As the COVID-19 pandemic accelerates, one of the major economic concerns is around which industries are classified as an essential service and which industries aren’t. Business ‘as normal’ is undergoing dramatic shifts and business owners are unsure as to what they can and cannot do. Fortunately, The Department of Homeland Security issued guidance last week on what is and isn’t an essential business.
Your state and local guidance take precedent so as a business owner, make sure to cross reference all required guidelines if you do plan to continue business activities.
Getting Real About The Real Estate Industry
Real estate permeates our daily life in more ways than we realize. If this industry is forced to stop, at risk individuals would be out of options. As hundreds of millions of people are home, many are having issues in their home lives and financial status exacerbated — leading to them needing to explore new opportunities. Whether looking to escape from domestic abuse, experiencing a divorce or needing to sell a home due to extreme financial hardship, real estate provides a lifeline to a new beginning.
Individuals May End Up Stuck In Challenging Situations
Combine that with millions of real estate professionals dependent on this industry for their income and we start to recognize the need for this industry to continue. Whether standard buyer and seller transactions, inspectors, appraisers, notaries, stagers, photographers, videographers, and more, the real estate industry is an essential lifeline of our daily economic life, ensuring people have a sense of security in their home life.
Fortunately, The Department of Homeland Security has included real estate and associated sub-industries on the list of essential services. This helps ensure we don’t see another major interruption in our economy by halting sectors that aren’t high risk.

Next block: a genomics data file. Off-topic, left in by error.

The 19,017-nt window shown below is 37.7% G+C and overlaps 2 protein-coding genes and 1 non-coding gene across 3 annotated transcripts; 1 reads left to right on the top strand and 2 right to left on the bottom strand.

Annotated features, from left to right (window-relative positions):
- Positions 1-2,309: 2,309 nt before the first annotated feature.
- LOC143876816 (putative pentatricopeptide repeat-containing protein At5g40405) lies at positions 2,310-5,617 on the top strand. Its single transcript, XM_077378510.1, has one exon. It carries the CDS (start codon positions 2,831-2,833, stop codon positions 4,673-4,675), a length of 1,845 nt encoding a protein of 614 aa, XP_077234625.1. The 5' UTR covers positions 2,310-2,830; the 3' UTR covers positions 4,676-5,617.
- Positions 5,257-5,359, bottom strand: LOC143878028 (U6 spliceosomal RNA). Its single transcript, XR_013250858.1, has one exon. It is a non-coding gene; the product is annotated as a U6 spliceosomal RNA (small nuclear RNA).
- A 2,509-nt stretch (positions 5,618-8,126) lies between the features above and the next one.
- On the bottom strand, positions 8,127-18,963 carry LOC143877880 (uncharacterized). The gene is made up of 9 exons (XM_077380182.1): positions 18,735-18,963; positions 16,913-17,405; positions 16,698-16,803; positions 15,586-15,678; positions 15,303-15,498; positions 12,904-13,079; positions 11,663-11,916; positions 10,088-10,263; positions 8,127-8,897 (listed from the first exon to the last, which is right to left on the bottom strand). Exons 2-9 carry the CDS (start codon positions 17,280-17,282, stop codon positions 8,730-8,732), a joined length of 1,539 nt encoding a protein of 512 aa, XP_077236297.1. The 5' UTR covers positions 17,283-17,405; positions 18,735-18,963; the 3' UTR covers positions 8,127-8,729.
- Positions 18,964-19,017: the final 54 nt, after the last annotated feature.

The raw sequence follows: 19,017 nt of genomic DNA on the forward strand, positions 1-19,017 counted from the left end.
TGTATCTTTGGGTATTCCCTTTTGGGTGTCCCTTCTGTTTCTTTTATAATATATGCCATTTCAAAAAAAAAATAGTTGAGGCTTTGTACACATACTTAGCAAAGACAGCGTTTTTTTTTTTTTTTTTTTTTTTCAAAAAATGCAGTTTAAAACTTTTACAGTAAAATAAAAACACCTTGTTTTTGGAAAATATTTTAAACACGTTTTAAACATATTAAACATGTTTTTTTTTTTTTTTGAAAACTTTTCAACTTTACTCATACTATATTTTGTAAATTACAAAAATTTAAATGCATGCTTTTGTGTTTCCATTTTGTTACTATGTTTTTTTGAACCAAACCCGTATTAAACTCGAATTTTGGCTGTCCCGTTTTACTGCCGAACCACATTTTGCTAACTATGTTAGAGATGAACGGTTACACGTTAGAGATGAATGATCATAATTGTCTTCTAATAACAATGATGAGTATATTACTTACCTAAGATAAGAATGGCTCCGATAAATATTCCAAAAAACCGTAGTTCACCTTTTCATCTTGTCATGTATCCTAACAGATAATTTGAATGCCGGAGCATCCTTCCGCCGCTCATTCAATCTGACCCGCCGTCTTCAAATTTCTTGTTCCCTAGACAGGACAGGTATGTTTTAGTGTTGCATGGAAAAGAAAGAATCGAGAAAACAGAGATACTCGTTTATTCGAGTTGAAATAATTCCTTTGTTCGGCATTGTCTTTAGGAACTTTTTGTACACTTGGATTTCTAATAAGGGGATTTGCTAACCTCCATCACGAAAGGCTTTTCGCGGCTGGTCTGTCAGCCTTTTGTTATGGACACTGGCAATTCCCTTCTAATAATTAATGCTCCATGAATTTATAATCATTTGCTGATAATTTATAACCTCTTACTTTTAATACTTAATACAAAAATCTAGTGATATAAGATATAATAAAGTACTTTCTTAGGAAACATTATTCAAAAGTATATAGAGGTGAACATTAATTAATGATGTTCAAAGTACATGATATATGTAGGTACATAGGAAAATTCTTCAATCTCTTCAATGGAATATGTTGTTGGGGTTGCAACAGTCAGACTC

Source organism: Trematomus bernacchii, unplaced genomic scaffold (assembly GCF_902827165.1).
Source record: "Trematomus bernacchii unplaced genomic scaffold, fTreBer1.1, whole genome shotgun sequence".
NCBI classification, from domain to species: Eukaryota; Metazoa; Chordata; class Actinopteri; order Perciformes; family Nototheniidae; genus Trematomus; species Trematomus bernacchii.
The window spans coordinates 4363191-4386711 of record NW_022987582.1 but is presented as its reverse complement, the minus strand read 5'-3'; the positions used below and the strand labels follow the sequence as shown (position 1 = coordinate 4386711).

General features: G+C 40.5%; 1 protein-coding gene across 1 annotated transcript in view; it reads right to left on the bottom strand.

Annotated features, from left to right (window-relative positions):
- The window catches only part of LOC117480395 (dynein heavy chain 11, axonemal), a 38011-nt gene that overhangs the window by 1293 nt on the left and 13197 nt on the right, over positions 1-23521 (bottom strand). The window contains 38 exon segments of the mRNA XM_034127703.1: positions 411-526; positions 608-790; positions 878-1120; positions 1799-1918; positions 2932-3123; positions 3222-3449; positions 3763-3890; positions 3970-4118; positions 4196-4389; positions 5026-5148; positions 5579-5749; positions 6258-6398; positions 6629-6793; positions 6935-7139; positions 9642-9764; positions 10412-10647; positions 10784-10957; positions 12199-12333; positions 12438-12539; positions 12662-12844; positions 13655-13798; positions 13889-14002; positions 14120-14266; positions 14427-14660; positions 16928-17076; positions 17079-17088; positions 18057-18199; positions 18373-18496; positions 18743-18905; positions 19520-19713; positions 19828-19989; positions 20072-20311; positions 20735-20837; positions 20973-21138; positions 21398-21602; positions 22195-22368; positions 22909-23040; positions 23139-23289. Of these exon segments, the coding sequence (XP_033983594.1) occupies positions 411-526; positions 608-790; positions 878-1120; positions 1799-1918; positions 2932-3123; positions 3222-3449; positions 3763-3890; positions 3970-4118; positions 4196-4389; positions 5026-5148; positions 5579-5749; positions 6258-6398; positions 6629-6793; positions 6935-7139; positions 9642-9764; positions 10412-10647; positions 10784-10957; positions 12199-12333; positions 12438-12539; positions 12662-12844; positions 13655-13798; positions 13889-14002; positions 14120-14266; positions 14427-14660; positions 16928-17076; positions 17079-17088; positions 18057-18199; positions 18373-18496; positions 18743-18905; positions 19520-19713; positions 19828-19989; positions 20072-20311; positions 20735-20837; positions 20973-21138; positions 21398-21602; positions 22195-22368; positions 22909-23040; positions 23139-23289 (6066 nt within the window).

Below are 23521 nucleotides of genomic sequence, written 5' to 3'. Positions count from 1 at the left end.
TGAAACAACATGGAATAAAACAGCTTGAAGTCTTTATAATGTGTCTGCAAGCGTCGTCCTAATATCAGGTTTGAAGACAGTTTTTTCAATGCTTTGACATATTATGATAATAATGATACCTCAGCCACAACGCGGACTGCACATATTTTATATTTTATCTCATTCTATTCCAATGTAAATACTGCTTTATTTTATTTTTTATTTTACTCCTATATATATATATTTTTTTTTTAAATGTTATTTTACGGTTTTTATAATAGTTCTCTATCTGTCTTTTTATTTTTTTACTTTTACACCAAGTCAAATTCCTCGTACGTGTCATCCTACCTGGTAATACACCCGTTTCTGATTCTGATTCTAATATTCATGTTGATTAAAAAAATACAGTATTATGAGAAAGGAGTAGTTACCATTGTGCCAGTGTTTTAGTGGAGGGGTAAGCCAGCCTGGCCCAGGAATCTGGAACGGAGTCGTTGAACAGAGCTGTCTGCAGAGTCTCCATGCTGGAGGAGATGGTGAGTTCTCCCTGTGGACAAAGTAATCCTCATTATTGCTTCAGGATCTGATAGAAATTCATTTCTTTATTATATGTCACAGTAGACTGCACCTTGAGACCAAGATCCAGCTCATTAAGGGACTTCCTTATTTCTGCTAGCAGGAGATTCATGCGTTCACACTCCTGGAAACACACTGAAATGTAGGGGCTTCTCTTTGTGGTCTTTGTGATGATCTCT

Taking Care Of Business
Real estate pros can operate as long as they follow public health best practices outlined by the Center for Disease Control (CDC) and World Health Organization (WHO) – but this brings up another issue. Most people view real estate as a highly social job. Networking events, coffee chats, open houses, shaking hands, showing homes. How does a realtor adapt to the new reality of COVID-19?
First, any standard social activity for generating new business must stop. No open houses, no coffee chats, no networking events. Realtors can do these with virtual consultations.
Using both organic and paid social media allows realtors to connect with potential prospects where they are right now, at home, in front of their screens. Once a prospect is interested, the first step is to get them pre-qualified. Then, and only then, realtors can offer a virtual showing by going to the property and doing a live video walkthrough, or you can offer a no contact, sanitized, in-person showing.
For realtors who do choose to offer no contact, in-person showings after a prospect has been pre-qualified, please make sure to follow physical distancing protocol as well as being mindful of surfaces. Realtors may also be well served to wear a mask and glasses. Over-communicate with clients beforehand so they aren’t put off by distancing precautions.
As our new economic reality starts to set in, our responsibility is to ensure that we are following best practices in support of public health across every essential industry. Be sure to cross-reference the Homeland Security guidelines against state and local guidelines for essential services if you plan to continue business activities.